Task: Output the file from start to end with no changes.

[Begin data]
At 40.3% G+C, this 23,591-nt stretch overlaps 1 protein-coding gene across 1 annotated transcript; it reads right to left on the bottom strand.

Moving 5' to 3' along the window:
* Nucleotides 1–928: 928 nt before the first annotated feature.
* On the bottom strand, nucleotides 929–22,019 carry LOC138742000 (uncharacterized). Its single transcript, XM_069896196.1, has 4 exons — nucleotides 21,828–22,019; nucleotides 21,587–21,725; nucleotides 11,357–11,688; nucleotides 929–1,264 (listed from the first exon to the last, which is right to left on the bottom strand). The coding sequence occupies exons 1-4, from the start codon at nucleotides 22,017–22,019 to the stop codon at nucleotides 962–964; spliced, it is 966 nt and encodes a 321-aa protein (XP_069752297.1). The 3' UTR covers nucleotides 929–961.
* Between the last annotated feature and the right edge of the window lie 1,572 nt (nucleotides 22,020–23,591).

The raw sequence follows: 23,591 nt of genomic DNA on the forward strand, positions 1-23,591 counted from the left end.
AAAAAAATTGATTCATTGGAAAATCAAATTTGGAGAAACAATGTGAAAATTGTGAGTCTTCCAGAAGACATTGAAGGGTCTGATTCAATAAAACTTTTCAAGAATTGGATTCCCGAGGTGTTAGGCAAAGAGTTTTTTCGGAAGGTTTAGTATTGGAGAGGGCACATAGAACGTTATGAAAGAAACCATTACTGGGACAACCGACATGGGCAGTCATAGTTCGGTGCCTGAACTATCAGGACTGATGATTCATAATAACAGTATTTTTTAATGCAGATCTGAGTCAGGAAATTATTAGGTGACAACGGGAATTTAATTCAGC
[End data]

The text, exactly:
At 40.3% G+C, this 23,591-nt stretch overlaps 1 protein-coding gene across 1 annotated transcript; it reads right to left on the bottom strand.

Moving 5' to 3' along the window:
* Nucleotides 1–928: 928 nt before the first annotated feature.
* On the bottom strand, nucleotides 929–22,019 carry LOC138742000 (uncharacterized). Its single transcript, XM_069896196.1, has 4 exons — nucleotides 21,828–22,019; nucleotides 21,587–21,725; nucleotides 11,357–11,688; nucleotides 929–1,264 (listed from the first exon to the last, which is right to left on the bottom strand). The coding sequence occupies exons 1-4, from the start codon at nucleotides 22,017–22,019 to the stop codon at nucleotides 962–964; spliced, it is 966 nt and encodes a 321-aa protein (XP_069752297.1). The 3' UTR covers nucleotides 929–961.
* Between the last annotated feature and the right edge of the window lie 1,572 nt (nucleotides 22,020–23,591).

The raw sequence follows: 23,591 nt of genomic DNA on the forward strand, positions 1-23,591 counted from the left end.
AAAAAAATTGATTCATTGGAAAATCAAATTTGGAGAAACAATGTGAAAATTGTGAGTCTTCCAGAAGACATTGAAGGGTCTGATTCAATAAAACTTTTCAAGAATTGGATTCCCGAGGTGTTAGGCAAAGAGTTTTTTCGGAAGGTTTAGTATTGGAGAGGGCACATAGAACGTTATGAAAGAAACCATTACTGGGACAACCGACATGGGCAGTCATAGTTCGGTGCCTGAACTATCAGGACTGATGATTCATAATAACAGTATTTTTTAATGCAGATCTGAGTCAGGAAATTATTAGGTGACAACGGGAATTTAATTCAGC